The city also enjoyed noticeable growth in the Average Daily Rate. ADR for 2012 was $137.36, a 5.7 percent increase over 2011. The figure is considerably higher than both the national and New England averages, which were $106.10 and 126.80 respectively.



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No More Free Healthcare for Lawmakers? No Democrat has signed on thus far.

Comment #1 by Chris MacWilliams on 2013 02 02

"A" for effort, but this legislation has as much chance as a republican in an old folks home.

Comment #2 by David Beagle on 2013 02 02

thats got as good odds of passing as i do winning the powerball.

Comment #3 by steven richard on 2013 02 02

Is Metts crazy?Does he seriously want ex-offenders to conceal convictions when applying for jobs involving child/elderly contact,financial responsibility,hospital/clinic employment,law enforcement and other sensitive positions?I had to be fingerprinted when I took a job at a hospital in NYC in 1971-it was a policy of the NY Hospital Association even back then.for good reason(drugs and patient property).

Comment #4 by Joseph Bernstein on 2013 02 02

Notice that the House leadership are not only democrats but lawyers makjing 6 figures. They make more moeny than your average Rhode Islander! These lawyer democrats can afford their own health care. And they need to do away with subscriptions like ALEC and to other organizations.. A lawmaker is chosen to represent the people in his district and to create laws unique to their own problems and situations ..They should not be using tax payer subscriptions to model legislature canned material from another state. Are the RI lawmakers in the Gen ASSembly so dumb that they need generic law
templates from other places?

Comment #5 by dis gusted on 2013 02 03

To disgusted: Yes, mostly.

Comment #6 by Michael Trenn on 2013 02 03

It is important to note that Republicans are submitting bills that are needed in our state. Yes, most of the Democrats may not support them but Republicans are not losing sight of what needs to be done even against difficult odds. Co-pays for health insurance by our legislators that are in line with what state employees pay is a no-brainier. Making the legislative process more transparent is an important issue. Call your Representatives and Senators to support these items.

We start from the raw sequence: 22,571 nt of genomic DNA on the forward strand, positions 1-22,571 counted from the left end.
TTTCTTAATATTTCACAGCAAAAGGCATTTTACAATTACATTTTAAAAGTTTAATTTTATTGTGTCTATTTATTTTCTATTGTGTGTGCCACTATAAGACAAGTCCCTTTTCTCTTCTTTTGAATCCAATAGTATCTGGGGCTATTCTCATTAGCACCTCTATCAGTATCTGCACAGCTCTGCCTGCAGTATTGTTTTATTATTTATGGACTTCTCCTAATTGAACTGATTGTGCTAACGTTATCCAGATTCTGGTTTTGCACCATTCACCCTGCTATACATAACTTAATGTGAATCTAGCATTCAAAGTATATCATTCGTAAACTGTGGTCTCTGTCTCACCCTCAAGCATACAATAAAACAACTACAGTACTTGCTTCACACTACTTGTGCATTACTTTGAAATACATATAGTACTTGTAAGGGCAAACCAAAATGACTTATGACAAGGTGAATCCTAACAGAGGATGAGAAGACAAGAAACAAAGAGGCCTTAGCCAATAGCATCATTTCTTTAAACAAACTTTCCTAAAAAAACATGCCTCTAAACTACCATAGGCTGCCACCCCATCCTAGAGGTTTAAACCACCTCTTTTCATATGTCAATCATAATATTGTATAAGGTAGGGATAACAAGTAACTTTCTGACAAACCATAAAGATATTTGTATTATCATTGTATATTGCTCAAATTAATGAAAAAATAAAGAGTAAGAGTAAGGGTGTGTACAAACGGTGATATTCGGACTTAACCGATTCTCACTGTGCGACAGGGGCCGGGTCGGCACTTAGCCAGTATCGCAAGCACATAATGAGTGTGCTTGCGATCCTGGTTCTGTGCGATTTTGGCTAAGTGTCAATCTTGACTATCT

Comment #7 by Michael Napolitano on 2013 02 03

Although I respect Newberry's attempt to get Lawmaker's to pay for their own health care,it's just not going to happen. This is not a new idea, this is not an unpopular idea. The problem I see is there is no incentive what so ever for any state legislator to agree to this.

Comment #8 by Matthew Frank on 2013 02 03

To our general assembly members.

I got a novel idea for you to ponder.

Besides no more free healthcare how about TERM LIMITS?

Comment #9 by Robert Anthony on 2013 02 03

To Joseph Bernstein: your concerns are misplaced, read the bill and you'll see that there are measures with the bill to prevent the exact situations you describe.

To Robert Anthony; I co-sponsored a term limits bill H-5064...

We're trying, if we want these good measures to go anywhere, then please stop blindly re-electing the same people over and over and over

Comment #10 by Michael Chippendale on 2013 02 14

@Rep.Chippendale-I have always admired your positions on issues and I will take your word for it about the safeguards-problem is that Metts always is looking to cut a break for convicted felons and then wants to demonize legitimate gun owners.I guess to stand in with Metts one has to demonstrate an inability to live peacefully with one's neighbors.I could care less about an ex-con in a construction job,but how about home health care,child care,etc?Maybe a car thief can work around children or elderly but I'm thinking of robbers,sex offenders,burglars,and people with a history of violent behavior.

Comment #11 by Joseph Bernstein on 2013 02 17

@Joe Bernstein, thank you for supporting some of my positions, it's nice to know people are paying attention. As I stated in the full press conference, I've hired several formerly incarcerated individuals ad in one case entrusted them to run my entire inventory system which contained, in some cases, some very expensive equipment, components, and customer-owned product. My experiences were most always good, and this law gives employers a very simple means of making a determination as to whether or not the person is right for the job.

- You have them fill out the application - there is no box for criminal record.
- You review the applications and you narrow it down to 6 people you want to bring in for a final interview.
- At this point, you can ask them if they've been convicted. If there is a conflict with what the job is, and what their criminal history was, it's as simple as saying "sorry".
- But at this point, you can explore the person's history more thoroughly and ascertain whether or not you think they will be able to perform the tasks necessary to do the job.

There are plenty of safeguards for employers - I've owned small businesses since 1992 and would never support something that would put businesses in a situation where they could be harmed by this bill.

My experiences have demonstrated that people who are out of jail, want to stay out of jail. This has almost universally led to that individual working a lot harder to "prove themselves" to their bosses and in many cases, they've proven that they will work harder than the average employee because A) they value the opportunity you gave them and don't want to screw it up, and B) they want to prove to everyone (their family, community, their boss, etc.) that they are worth giving a chance to. They have "something to prove."

Again - if this was harmful to the business community I would not support it. But this actually helps businesses, and it helps keep "offenders" from becoming "repeat offenders".

Comment #12 by Michael Chippendale on 2013 02 17

@Rep.Chippendale-thank you for your detailed answer-I only wish more state legislators were willing to explain things that completely

Comment #13 by Joseph Bernstein on 2013 02 19